“Keep things patched!”
By submitting your personal information, you agree that TechTarget and its partners may contact you regarding relevant content, products and special offers.
That’s the mantra IT admins have engraved on the insides of their eyelids. Given how quickly exploits are found and, well, exploited in current software, admins need to respond as quickly as they can to offer updates when they’re published.
This is all well and good if you’re using Windows Server Update Services (WSUS) to push out Microsoft-authored patches across your organization. It’s a bit more of a problem when you’re dealing with third-party software or updates to applications that have been written or modified for in-house use.
As it happens, Microsoft has created a tool to help admins stay on top of this issue by allowing third-party software catalogs and updates to be published through System Center Configuration Manager (SCCM). Dubbed System Center Updates Publisher (SCUP), the tool is now currently in its 4.5 revision (dated 11/23/2009) with a new 2011 edition coming soon.
Microsoft SCUP requires a computer running WSUS 3.0 Administration Console (at least the SP1 revision), either SCCM 2007 or System Center Essentials 2007, and SQL Server 2005 Express SP2, SQL Server 2005 SP3 or SQL Server 2008 SP1. Almost any version of Windows -- server or client -- starting with Windows XP SP2 is okay as the OS.
System Center Updates Publisher allows you to perform four basic tasks:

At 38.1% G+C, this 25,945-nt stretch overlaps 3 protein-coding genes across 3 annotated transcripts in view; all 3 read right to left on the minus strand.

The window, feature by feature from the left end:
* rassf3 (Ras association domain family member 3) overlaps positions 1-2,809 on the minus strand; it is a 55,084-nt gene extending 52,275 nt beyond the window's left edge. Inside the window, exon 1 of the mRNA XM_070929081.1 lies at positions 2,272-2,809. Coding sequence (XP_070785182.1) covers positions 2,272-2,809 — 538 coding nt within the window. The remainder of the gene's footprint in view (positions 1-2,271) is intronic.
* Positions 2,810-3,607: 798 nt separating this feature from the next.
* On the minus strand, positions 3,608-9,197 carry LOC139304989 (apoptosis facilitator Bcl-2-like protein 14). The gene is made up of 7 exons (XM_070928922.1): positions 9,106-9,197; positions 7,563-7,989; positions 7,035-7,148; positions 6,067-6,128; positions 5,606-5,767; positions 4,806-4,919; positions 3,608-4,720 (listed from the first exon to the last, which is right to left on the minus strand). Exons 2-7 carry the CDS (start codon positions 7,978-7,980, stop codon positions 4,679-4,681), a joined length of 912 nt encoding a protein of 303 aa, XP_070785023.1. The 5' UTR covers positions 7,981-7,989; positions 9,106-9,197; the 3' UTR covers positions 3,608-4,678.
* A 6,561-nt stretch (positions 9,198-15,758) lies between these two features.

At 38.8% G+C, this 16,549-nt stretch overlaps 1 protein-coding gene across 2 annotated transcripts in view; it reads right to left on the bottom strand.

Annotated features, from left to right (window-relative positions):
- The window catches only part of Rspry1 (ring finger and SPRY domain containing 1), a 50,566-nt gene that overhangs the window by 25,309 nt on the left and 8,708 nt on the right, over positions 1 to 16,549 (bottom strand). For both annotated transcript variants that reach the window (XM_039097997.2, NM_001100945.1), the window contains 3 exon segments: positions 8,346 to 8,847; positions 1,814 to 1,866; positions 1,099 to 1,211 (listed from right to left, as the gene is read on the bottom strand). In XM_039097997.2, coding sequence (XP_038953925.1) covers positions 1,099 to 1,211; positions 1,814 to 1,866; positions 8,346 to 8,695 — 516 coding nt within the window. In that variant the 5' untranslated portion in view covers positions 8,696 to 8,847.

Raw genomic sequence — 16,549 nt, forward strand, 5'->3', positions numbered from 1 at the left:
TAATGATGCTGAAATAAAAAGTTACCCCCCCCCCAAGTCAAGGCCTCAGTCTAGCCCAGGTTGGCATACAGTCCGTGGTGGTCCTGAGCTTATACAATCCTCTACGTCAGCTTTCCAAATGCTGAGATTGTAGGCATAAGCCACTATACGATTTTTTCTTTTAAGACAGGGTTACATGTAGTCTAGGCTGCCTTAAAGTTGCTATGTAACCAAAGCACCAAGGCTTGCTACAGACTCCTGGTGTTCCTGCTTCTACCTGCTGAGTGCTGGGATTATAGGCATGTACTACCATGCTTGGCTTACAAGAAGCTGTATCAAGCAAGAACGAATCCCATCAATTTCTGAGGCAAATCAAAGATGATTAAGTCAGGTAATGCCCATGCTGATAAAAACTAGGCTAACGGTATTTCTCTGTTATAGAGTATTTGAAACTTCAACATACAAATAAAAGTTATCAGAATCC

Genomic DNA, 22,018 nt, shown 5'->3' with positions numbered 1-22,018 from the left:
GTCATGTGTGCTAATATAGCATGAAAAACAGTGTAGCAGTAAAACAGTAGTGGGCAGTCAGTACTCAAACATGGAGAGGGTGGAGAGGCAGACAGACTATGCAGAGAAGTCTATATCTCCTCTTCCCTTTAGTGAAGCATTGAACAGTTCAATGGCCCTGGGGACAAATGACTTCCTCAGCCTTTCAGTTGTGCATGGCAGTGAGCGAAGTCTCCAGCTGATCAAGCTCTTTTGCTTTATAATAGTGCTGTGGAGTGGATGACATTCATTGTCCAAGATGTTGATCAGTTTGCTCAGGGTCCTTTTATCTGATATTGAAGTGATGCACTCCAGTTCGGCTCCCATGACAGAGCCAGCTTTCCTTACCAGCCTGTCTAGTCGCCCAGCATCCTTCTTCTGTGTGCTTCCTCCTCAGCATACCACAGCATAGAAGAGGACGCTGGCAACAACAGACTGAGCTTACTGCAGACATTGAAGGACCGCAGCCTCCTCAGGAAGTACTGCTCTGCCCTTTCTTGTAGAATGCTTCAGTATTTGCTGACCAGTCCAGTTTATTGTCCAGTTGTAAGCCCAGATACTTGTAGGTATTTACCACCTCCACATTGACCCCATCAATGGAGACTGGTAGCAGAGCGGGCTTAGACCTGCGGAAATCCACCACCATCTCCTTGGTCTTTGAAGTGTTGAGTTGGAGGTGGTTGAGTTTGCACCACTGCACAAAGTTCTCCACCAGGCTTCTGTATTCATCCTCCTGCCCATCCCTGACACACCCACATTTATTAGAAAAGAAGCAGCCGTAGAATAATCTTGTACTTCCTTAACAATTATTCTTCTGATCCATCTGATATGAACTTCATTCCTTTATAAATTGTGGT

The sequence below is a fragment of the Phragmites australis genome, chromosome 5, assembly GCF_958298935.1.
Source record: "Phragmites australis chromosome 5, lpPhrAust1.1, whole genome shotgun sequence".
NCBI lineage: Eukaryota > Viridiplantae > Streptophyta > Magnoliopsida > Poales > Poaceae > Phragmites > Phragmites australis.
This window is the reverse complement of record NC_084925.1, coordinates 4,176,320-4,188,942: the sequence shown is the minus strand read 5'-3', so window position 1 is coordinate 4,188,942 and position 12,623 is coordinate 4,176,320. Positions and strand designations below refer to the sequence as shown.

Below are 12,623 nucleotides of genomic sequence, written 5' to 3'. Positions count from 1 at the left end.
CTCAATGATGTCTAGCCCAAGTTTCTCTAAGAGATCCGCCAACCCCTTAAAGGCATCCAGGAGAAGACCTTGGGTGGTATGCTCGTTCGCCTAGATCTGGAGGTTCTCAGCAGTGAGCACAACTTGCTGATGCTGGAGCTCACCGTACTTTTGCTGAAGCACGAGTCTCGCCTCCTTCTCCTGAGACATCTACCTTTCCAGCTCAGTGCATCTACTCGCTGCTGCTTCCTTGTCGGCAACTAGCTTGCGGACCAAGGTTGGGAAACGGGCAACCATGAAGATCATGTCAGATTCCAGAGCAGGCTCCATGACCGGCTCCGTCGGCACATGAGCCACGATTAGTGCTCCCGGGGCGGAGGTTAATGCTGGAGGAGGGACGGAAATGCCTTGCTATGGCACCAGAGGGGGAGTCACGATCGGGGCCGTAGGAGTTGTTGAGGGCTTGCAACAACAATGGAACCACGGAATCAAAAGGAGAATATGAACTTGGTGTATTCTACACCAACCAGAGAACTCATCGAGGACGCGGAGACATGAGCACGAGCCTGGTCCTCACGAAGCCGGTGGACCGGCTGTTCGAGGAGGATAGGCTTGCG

- create a new software update definition
- import software update catalogs into SCUP
- export software update catalogs out of SCUP
- publish updates to an update server
Software catalogs can also be imported individually or in bulk, and you can designate locations to check automatically for updated catalogs as they’re provided by third parties. It’s also possible to specify dependencies for updates so that a given update cannot be published otherwise.
Updates have to be in one of three formats to be packaged and published through System Center Updates Publisher -- .EXE, .MSI or .MSP. The updates also have to be signed with a certificate that’s in the certificate store on the client or they won’t be accepted.
The most recent version of System Center Updates Publisher makes it possible to publish just the update, just the metadata associated with the update, or both together. This is useful if you want to stage publishing a given update and test for compliance without actually sending the update to the computers. If you’re dealing with an update provider where the updates are sometimes flaky or break compatibility, this feature can really come in handy.
A few other high-level Microsoft partners -- Dell, Hewlett-Packard, Intel and Citrix—have created and published their own update catalogs for both servers and clients. With them, you can obtain and publish updates for hardware and software created by those companies and currently in deployment in your organization. Note that these catalogs are updated regularly, so you may want to contact each respective company directly to learn how often they’re changed.
You can follow SearchWindowsServer.com on Twitter @WindowsTT.
ABOUT THE AUTHOR
Serdar Yegulalp has been writing about computers and information technology for more than 15 years for a variety of publications, including InformationWeek and Windows Magazine.